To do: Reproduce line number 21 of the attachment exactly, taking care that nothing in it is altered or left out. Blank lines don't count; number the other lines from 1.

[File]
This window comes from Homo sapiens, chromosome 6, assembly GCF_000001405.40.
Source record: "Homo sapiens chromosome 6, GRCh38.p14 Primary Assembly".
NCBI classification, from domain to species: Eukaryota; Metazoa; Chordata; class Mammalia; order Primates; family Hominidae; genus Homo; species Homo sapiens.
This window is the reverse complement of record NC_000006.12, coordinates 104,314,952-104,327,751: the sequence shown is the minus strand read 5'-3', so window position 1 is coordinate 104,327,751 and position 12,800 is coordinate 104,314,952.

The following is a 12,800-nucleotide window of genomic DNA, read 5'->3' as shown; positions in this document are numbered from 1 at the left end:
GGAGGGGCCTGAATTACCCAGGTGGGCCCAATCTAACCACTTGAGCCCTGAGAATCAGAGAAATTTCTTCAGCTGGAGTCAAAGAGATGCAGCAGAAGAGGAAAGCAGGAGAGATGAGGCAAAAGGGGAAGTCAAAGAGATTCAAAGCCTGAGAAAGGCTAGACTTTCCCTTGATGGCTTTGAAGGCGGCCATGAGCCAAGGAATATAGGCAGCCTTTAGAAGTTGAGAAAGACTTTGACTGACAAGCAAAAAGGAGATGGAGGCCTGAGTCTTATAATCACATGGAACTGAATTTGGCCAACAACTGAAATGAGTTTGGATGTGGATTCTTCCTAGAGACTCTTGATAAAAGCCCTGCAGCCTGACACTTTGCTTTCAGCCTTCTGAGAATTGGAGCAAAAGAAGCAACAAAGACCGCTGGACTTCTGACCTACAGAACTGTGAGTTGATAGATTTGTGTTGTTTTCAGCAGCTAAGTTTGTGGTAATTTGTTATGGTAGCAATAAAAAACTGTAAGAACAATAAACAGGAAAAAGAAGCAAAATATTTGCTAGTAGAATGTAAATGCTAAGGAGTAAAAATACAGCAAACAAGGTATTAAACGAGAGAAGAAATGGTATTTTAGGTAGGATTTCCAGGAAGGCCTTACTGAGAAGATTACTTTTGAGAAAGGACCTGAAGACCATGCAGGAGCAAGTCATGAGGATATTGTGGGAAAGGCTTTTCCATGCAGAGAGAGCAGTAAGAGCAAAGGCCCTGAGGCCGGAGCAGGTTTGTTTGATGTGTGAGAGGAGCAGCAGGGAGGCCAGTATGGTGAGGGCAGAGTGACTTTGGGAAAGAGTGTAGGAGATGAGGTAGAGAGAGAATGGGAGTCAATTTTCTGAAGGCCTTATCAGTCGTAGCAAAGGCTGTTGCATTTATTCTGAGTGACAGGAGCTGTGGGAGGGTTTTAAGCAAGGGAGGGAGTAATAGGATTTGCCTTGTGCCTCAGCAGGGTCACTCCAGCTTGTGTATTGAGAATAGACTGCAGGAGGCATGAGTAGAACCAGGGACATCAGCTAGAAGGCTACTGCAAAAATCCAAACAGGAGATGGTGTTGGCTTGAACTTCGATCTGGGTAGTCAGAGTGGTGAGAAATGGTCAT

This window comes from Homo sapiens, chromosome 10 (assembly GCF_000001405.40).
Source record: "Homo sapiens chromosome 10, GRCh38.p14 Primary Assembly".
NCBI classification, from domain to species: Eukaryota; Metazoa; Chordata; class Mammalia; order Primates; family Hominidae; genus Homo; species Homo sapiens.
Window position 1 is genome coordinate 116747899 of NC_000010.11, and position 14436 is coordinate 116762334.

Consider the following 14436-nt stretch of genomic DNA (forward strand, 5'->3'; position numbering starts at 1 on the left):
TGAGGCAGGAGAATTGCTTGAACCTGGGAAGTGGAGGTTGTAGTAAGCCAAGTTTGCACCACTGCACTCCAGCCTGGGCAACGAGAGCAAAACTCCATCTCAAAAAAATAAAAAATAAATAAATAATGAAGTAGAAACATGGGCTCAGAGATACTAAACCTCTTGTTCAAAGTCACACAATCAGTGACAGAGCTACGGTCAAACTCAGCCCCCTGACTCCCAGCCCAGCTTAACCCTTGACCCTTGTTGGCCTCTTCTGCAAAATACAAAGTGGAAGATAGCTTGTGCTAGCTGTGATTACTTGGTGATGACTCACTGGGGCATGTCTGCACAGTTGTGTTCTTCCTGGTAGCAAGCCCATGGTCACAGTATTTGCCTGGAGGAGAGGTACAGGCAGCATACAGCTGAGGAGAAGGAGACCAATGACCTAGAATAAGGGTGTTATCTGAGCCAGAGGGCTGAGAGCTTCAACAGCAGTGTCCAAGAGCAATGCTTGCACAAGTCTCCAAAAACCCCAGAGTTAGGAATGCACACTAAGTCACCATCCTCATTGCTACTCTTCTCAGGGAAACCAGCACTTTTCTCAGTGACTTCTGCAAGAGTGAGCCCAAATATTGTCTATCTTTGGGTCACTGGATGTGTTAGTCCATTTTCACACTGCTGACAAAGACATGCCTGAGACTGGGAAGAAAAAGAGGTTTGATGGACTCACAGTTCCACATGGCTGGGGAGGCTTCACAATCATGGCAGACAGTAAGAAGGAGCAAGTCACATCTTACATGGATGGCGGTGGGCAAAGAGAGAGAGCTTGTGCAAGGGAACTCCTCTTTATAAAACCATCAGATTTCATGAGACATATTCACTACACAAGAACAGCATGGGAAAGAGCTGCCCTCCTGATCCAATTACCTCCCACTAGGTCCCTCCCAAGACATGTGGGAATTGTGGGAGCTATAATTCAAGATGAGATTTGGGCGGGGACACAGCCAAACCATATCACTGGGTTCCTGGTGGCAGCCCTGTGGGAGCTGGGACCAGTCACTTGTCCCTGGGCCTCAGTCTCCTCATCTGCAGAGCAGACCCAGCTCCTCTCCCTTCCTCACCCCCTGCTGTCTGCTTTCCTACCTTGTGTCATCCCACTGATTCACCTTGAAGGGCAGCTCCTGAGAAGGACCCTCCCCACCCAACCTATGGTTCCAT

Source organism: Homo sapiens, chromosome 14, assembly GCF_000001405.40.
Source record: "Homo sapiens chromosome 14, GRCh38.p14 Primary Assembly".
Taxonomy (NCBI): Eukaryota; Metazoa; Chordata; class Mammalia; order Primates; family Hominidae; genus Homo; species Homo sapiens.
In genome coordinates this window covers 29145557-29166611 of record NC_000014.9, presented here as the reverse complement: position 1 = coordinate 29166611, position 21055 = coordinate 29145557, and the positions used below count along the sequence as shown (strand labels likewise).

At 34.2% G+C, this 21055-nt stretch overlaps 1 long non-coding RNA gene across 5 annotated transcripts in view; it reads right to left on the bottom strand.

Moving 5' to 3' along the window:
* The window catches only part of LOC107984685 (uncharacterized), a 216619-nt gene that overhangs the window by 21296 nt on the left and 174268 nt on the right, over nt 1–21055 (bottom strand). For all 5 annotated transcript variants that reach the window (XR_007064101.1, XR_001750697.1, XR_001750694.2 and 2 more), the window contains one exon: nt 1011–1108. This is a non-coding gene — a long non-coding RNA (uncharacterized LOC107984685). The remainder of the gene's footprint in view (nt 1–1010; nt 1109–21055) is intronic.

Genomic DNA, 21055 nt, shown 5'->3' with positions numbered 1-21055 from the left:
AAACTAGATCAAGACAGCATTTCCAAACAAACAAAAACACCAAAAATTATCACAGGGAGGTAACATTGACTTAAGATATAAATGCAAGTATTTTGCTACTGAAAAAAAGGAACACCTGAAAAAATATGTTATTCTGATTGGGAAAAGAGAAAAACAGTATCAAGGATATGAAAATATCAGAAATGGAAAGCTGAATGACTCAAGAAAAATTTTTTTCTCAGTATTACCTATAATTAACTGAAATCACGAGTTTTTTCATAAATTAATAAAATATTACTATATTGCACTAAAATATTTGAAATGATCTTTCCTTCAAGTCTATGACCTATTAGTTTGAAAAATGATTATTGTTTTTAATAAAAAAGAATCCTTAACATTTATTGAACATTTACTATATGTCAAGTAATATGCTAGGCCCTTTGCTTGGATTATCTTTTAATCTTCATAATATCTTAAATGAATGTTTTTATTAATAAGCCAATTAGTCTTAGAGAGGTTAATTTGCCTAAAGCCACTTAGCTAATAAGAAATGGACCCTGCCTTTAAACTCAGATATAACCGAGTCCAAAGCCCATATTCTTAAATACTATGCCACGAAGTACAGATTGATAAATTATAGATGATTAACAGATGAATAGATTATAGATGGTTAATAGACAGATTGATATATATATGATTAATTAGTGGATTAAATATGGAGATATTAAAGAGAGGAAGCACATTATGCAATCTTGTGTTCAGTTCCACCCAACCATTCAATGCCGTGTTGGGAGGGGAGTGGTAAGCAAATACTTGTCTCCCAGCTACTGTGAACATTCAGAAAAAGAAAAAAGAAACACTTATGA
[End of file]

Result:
AAACTAGATCAAGACAGCATTTCCAAACAAACAAAAACACCAAAAATTATCACAGGGAGGTAACATTGACTTAAGATATAAATGCAAGTATTTTGCTACTGAAAAAAAGGAACACCTGAAAAAATATGTTATTCTGATTGGGAAAAGAGAAAAACAGTATCAAGGATATGAAAATATCAGAAATGGAAAGCTGAATGACTCAAGAAAAATTTTTTTCTCAGTATTACCTATAATTAACTGAAATCACGAGTTTTTTCATAAATTAATAAAATATTACTATATTGCACTAAAATATTTGAAATGATCTTTCCTTCAAGTCTATGACCTATTAGTTTGAAAAATGATTATTGTTTTTAATAAAAAAGAATCCTTAACATTTATTGAACATTTACTATATGTCAAGTAATATGCTAGGCCCTTTGCTTGGATTATCTTTTAATCTTCATAATATCTTAAATGAATGTTTTTATTAATAAGCCAATTAGTCTTAGAGAGGTTAATTTGCCTAAAGCCACTTAGCTAATAAGAAATGGACCCTGCCTTTAAACTCAGATATAACCGAGTCCAAAGCCCATATTCTTAAATACTATGCCACGAAGTACAGATTGATAAATTATAGATGATTAACAGATGAATAGATTATAGATGGTTAATAGACAGATTGATATATATATGATTAATTAGTGGATTAAATATGGAGATATTAAAGAGAGGAAGCACATTATGCAATCTTGTGTTCAGTTCCACCCAACCATTCAATGCCGTGTTGGGAGGGGAGTGGTAAGCAAATACTTGTCTCCCAGCTACTGTGAACATTCAGAAAAAGAAAAAAGAAACACTTATGA